We’ve all heard the standard advice on raising productivity on the job: don’t multi-task, minimize interruptions, say no to meetings, specify self-imposed deadlines, etc.
But what about the manipulation of background sound? Can improving work productivity really be as simple as playing particular types of sounds or music?
It turns out that both music and nature sounds have been found to have beneficial effects on the job.
Let’s begin with nature sounds.
The Acoustical Society of America presented findings demonstrating that employees can get more done and feel more optimistic at work when nature sounds are playing in the background.
The study consisted of three sessions in the same room, where researchers had participants complete tests while listening to assorted soundscapes. Each session had a different type of sound playing in the background, as follows:
- First session: office sounds muffled by white noise
- Second session: office sounds muffled by nature sounds
- Third session: office sounds with no masking noise
The results? The staff members performed better on the tests when listening to nature sounds and also felt more positive about the setting and the task.
The nature sounds were also much preferred over the white noise even though white noise presented a similar masking effect.
Here’s a playlist of calming nature sounds for you to try out yourself.
If nature sounds are not your thing, research from the University of Windsor establishes that listening to music can have similar positive effects on work productivity.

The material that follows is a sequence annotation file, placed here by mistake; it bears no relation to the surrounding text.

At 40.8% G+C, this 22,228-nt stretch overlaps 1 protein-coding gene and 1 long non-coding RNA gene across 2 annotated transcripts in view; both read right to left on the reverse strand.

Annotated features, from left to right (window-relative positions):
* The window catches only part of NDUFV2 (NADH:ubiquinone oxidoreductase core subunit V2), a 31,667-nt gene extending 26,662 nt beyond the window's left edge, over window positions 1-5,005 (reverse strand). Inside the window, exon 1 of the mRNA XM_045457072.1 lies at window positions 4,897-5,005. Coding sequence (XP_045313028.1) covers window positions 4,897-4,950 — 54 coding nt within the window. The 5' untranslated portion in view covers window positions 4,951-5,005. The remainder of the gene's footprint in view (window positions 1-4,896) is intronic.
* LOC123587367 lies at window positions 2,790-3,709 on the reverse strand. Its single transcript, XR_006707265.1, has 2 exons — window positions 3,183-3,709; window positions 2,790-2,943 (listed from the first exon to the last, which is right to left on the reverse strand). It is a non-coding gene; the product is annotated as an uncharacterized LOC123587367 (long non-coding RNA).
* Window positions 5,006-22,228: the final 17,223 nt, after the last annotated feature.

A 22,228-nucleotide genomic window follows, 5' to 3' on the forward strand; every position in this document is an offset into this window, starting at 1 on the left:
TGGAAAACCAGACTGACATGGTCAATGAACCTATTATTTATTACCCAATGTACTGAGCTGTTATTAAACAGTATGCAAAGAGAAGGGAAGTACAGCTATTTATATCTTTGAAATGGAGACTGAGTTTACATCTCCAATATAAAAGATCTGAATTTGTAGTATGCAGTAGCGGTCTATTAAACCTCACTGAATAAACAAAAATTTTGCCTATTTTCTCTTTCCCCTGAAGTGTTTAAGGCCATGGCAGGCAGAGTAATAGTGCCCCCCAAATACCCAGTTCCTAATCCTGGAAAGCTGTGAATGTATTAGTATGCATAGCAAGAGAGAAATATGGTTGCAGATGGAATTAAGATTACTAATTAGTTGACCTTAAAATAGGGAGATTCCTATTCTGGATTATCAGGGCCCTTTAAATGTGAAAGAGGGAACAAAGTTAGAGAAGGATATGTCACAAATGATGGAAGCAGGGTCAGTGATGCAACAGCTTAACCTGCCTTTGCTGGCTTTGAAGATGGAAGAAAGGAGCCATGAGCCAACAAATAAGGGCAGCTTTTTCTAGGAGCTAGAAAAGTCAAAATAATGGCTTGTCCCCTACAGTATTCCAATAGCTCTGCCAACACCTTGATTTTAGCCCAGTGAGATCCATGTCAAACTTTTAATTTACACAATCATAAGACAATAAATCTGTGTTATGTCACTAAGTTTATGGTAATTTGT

They discovered that listening to music at work improves mood and minimizes stress and anxiety, which produces an emotional state conducive to elevated creative problem solving.
Participants that listened to music documented better moods, produced higher quality work, and spent less time on each task.
Granted, the study was confined to information technology professionals, but there’s reason to believe the effect is more prevalent.
What type of music was revealed to have the greatest impact? It turns out that the category is less relevant than the positive emotional response it evokes in the listener.
Which means the difference between classical music and heavy metal is trivial provided that the music enhances your mood.
Did you know that several hearing aid models allow you to stream music directly to the hearing aids from your phone or mp3 player?
If you have hearing loss, or are considering an upgrade, ask us about the latest technology you could use to start enhancing productivity at work.